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Complementary Therapies: Essential Oils

You have been diagnosed with bladder cancer and are having treatment, in the form of BCG, chemotherapy, or even radiotherapy. You may want to use complementary therapies to help with the side effects of treatments. You do need to check first with your doctor to make sure they won’t contraindicate your treatments or affect them in any way.

So, what can you use?

Essential oils work by being absorbed into the bloodstream, and this can be done in various ways. You can use an oil burner or a diffuser. These use the inhalation method. By adding a few drops of essential oil to some water, you can create smells that uplift and relax, that ground and balance you, and that can revive you. Essential oils have many health benefits, from relaxation to being “antiemetic,” meaning that these oils are effective against vomiting and nausea.

The benefits of essential oils

I would recommend using an oil burner or a diffuser – this way, you can have these gorgeous oils filling the room with their amazing aromas. Aromas/smells have the power to completely transform your day; they can invoke memories and help boost our moods and well-being. How fabulous is that?

Essential oils are used to make perfumes; they are also in a lot of cleaning materials and air fresheners, known by their chemical names. One that sticks out is “Limonene”. This is present in citrus oils. Next time you buy an air freshener, check out the chemicals on the back and I’m sure you will find it there.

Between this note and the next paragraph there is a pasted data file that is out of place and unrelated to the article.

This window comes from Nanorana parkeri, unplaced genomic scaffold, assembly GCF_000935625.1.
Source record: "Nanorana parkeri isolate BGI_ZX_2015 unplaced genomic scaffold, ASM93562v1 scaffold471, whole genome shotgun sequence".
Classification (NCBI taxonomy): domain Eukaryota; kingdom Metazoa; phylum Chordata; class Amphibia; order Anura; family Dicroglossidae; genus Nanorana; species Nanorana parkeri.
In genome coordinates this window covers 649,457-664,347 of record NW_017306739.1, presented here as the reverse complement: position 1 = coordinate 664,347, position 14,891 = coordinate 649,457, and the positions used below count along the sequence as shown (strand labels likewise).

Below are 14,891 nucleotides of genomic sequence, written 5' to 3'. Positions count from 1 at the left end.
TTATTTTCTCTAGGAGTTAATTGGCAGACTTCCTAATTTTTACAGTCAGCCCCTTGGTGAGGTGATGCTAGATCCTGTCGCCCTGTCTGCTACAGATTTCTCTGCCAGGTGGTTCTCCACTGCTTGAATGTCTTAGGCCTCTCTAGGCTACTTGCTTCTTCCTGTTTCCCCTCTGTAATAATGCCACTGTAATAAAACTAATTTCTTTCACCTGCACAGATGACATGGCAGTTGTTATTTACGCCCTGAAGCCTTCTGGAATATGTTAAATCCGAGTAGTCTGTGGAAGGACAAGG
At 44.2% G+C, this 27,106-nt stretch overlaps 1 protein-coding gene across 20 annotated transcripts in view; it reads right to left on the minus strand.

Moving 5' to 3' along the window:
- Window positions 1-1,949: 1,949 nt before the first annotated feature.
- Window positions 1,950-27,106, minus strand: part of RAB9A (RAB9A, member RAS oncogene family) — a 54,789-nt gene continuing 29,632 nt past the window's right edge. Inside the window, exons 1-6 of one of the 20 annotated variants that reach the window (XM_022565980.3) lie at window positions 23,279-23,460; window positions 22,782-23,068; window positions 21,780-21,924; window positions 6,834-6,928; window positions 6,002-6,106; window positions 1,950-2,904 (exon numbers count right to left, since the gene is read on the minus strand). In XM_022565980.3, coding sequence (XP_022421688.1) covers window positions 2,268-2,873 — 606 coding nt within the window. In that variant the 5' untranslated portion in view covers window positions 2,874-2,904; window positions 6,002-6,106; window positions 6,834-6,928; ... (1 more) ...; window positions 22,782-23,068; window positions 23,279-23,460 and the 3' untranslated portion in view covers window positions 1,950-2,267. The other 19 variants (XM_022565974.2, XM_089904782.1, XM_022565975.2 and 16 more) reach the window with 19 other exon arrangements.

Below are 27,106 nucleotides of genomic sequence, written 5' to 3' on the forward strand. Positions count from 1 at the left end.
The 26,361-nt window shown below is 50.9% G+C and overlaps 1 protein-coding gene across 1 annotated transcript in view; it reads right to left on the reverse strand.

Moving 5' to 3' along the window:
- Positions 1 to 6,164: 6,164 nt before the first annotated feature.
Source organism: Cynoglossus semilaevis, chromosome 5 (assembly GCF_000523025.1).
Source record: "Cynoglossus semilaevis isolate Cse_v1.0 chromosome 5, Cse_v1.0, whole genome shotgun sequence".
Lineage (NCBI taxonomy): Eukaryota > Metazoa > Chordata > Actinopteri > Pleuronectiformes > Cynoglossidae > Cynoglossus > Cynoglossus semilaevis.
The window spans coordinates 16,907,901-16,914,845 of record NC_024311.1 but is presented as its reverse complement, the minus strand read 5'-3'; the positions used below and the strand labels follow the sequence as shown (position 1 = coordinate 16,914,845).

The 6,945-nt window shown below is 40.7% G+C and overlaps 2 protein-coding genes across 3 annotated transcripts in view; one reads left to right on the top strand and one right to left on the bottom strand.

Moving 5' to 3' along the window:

Individual properties of essential oils

Each essential oil has different “properties” to them. Some are relaxing, some are uplifting, and some help our respiratory and circulatory systems. What we need to understand is that each oil is categorized in “notes”. It is these “notes” that determine which oils should blend together. Ideally, you would want a top, middle, and bottom note for a long-lasting effect, although some oils are naturally beautiful on their own, like lavender.


Top ‘notes’ are oils which tend to be light, fresh and uplifting. These oils evaporate quickly; citrus oils, for instance, are top notes. Middle notes are generally warming and soft aromas, and a lot of essential oils fit into this category. Lavender, rosemary & geranium are middle notes. Bottom notes or base notes, as they are sometimes called, are they heavy oils. Strong and rich oils, they usually are very relaxing and sedating. Frankincense and Sandalwood are examples of these. Some oils are between “notes,” for example, clary sage is a top to middle note, so this means you can use it as either.

Creating a blend

Ideally, you will want a strong base note; this usually is roughly 45-55% of the “blend.” Then, you will add a middle note oil, roughly 30-40%, and top notes are usually 15-25% of the blend. A “blend” is exactly that, a blend of oils. It can also come down to your own personal preference, so if you like a particular oil, you can use more of that in a blend. Trial and error come into play here.

Using an essential oil in the bath has a double absorption rate. You will be directly inhaling the oil, as well as the oil being absorbed through your skin. Once the oil has been absorbed, it will be held under the skin, like a little reservoir and will slowly be released into your bloodstream, which is why the effects of essential oils last for a long time.

This article represents the opinions, thoughts, and experiences of the author; none of this content has been paid for by any advertiser. The team does not recommend or endorse any products or treatments discussed herein. Learn more about how we maintain editorial integrity here.